When and How to Remove a Personal Representative in Probate Proceedings
Once a person dies, one of the most important players involved with the deceased’s estate is the personal representative. The personal representative is a person, bank, or trust company appointed by a court to serve as the administrator of the deceased’s estate in probate proceedings. A probate proceeding is a court-supervised process that identifies and distributes the deceased’s property to his/her beneficiaries and pays the deceased’s debts. The personal representative is in charge of making sure the estate is opened, distributed, and closed properly. The person or entity selected to fulfill this role depends on a few factors. First, if the deceased has a will that names a person or entity as personal representative, that person or entity will undertake that role as long as they are qualified. If there is no will, the surviving spouse has the first right to be appointed, but if the spouse declines, the majority of the beneficiaries can choose a person or entity.
To qualify as a personal representative, a person must be a Florida resident or closely related to the deceased, such as a spouse, child, sibling, or parent. Further, this person must be at least 18 years old, free of physical or mental disabilities that would prevent performing the necessary duties, and never convicted for a felony. A bank or trust company can serve as personal representative if it is authorized to exercise fiduciary (i.e., protect and manage property) powers in this state.
If an individual is appointed, it is common for him/her to retain his/her own attorney because he/she is unlikely to be familiar with the legalities of the probate process. And, if the personal representative fails to take certain actions or diligently manage the affairs of the estate, he/she can be held liable. Because personal representatives wield so much power, Florida law has a mechanism for removing them, hopefully before the beneficiaries lose property rights in the deceased’s estate.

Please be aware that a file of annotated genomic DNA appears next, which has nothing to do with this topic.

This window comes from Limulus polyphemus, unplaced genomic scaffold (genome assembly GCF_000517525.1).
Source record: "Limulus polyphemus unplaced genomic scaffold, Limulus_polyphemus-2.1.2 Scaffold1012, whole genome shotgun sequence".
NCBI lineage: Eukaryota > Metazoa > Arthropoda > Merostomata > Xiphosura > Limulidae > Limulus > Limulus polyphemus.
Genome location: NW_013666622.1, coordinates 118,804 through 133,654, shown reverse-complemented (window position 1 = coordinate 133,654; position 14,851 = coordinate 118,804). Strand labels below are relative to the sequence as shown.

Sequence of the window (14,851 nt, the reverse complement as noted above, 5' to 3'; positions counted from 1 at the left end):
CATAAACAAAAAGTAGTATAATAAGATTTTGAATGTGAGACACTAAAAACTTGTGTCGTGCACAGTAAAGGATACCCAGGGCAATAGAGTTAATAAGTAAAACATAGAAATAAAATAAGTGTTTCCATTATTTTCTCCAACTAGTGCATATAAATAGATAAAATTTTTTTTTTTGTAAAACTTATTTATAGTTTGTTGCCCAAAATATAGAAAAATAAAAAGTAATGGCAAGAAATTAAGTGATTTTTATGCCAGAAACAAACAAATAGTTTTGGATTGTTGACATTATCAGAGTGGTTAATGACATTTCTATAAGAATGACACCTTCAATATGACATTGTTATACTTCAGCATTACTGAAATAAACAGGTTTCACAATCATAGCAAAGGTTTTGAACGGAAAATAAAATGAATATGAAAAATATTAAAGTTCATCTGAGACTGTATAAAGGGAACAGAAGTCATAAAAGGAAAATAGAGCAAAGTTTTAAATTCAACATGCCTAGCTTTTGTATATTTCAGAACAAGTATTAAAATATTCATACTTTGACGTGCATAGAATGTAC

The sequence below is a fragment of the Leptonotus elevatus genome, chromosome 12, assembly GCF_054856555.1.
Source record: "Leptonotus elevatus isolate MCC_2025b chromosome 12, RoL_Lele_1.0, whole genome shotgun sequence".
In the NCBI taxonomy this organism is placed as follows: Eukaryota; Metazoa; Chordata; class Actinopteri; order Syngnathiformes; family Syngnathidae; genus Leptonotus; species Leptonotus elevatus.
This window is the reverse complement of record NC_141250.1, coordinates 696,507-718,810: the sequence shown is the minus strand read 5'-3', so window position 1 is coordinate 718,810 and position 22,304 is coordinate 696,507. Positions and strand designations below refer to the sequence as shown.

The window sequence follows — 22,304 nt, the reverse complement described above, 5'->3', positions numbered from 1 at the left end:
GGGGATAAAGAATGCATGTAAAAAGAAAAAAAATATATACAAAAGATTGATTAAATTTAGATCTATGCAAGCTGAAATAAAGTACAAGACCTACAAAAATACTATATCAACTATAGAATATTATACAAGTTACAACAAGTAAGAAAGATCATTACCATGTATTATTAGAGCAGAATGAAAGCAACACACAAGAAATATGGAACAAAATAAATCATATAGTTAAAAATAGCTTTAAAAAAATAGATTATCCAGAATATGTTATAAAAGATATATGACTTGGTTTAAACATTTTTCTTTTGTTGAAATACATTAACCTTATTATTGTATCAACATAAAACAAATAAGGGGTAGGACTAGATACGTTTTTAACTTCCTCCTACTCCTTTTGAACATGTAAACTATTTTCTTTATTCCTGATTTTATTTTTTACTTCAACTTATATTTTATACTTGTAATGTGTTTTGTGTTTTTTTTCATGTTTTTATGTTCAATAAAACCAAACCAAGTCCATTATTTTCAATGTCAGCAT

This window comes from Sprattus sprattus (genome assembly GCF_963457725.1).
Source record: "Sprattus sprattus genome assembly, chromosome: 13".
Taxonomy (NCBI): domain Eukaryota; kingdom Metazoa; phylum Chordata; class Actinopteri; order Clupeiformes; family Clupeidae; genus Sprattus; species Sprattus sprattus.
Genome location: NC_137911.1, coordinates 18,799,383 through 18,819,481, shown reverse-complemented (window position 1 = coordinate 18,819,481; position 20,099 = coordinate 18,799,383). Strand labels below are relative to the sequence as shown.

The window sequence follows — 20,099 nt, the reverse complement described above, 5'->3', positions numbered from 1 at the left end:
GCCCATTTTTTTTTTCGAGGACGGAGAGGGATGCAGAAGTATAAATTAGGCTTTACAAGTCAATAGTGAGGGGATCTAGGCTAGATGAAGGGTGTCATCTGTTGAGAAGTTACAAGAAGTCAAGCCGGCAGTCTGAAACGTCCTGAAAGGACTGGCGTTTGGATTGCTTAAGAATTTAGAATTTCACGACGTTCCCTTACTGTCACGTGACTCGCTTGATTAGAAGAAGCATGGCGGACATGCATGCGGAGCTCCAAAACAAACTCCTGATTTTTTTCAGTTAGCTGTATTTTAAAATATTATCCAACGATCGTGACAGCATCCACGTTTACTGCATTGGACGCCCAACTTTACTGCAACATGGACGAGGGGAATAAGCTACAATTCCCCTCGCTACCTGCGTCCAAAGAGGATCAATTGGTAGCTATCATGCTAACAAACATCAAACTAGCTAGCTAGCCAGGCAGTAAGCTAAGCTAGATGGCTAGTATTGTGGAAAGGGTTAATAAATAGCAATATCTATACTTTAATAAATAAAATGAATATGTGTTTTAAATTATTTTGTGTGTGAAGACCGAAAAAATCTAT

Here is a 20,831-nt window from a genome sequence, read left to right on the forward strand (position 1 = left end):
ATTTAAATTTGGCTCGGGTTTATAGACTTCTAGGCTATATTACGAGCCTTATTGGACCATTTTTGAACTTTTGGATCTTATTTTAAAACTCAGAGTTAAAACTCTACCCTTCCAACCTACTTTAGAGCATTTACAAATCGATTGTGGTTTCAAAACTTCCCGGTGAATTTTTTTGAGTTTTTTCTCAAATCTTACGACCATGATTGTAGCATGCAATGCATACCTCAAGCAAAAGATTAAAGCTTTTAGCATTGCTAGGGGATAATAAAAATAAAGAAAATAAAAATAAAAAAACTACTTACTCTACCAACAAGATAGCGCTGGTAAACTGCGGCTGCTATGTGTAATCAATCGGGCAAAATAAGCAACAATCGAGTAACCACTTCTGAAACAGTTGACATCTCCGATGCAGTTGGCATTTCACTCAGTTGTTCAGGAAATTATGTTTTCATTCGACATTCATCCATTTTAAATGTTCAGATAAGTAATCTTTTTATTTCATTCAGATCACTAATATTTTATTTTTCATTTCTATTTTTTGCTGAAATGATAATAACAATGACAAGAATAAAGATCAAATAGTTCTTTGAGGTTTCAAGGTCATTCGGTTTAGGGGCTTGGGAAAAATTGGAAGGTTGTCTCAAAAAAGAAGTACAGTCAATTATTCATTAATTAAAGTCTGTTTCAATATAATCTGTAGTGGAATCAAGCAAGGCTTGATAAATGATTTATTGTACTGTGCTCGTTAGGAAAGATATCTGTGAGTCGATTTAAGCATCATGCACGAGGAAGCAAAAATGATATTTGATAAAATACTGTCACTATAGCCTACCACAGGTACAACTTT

Grounds for Removing a Personal Representative
Florida law lists a number of reasons a court could remove a person or entity as personal representative, some merely procedural and others for improper acts.
The grounds for removing a personal representative for suspect or bad behavior include:
- failure to obey an order of the court;
- failure to account for sale of estate property or produce assets of the estate when required;
- dissipating or improper administration of the estate;
- failure to post a bond or security when required;
- conviction of a felony;
- insolvency of a corporate representative; and
- holding or obtaining interests that conflict with ethical administration of the estate (surviving spouses are excluded from this provision).
In addition, there are grounds for removing an individual or entity that are more procedural or lack a back faith element, including:
- a court determination the representative is incapacitated;
- the representative no longer resides in Florida; and
- the personal representative was qualified to fill this role when appointed but no longer is.
The court can initiate the removal process or any interested party can file a petition requesting the removal. The petition must include the factual basis for the request. Additionally, if the personal representative is removed, he/she is still subject to liability for unauthorized actions taken concerning the estate. After removal, the former personal representative must file an accounting within 30 days and deliver all of the records and property of the estate to the successor immediately or as specified in a court order. Failure to deliver these items permits a court to hold this person or entity in contempt, and the court could impose jail time for the noncompliance.
Consult an Estate Planning Attorney
If you have reason to suspect the personal representative of your loved one’s estate is not fulfilling his/her fiduciary duties, it is important to contact an attorney in order to limit the personal representative’s opportunity to further compromise the estate. The Tampa law firm of Bubley & Bubley, P.A. understands the emotional nature of these matters and will work to get the outcome you desire. Contact us to schedule a confidential consultation.